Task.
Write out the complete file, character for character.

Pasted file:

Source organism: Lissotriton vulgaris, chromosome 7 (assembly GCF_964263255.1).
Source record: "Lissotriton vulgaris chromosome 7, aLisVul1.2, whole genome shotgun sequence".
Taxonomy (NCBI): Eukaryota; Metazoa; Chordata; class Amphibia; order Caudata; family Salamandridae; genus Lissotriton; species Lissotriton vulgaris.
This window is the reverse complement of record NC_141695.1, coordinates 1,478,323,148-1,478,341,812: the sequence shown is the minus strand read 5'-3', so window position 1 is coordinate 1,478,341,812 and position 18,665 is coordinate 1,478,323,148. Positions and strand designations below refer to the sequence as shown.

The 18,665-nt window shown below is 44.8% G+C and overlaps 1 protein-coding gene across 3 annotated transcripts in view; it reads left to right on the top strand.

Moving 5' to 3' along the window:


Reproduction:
Source organism: Lissotriton vulgaris, chromosome 7 (assembly GCF_964263255.1).
Source record: "Lissotriton vulgaris chromosome 7, aLisVul1.2, whole genome shotgun sequence".
Taxonomy (NCBI): Eukaryota; Metazoa; Chordata; class Amphibia; order Caudata; family Salamandridae; genus Lissotriton; species Lissotriton vulgaris.
This window is the reverse complement of record NC_141695.1, coordinates 1,478,323,148-1,478,341,812: the sequence shown is the minus strand read 5'-3', so window position 1 is coordinate 1,478,341,812 and position 18,665 is coordinate 1,478,323,148. Positions and strand designations below refer to the sequence as shown.

The 18,665-nt window shown below is 44.8% G+C and overlaps 1 protein-coding gene across 3 annotated transcripts in view; it reads left to right on the top strand.

Moving 5' to 3' along the window: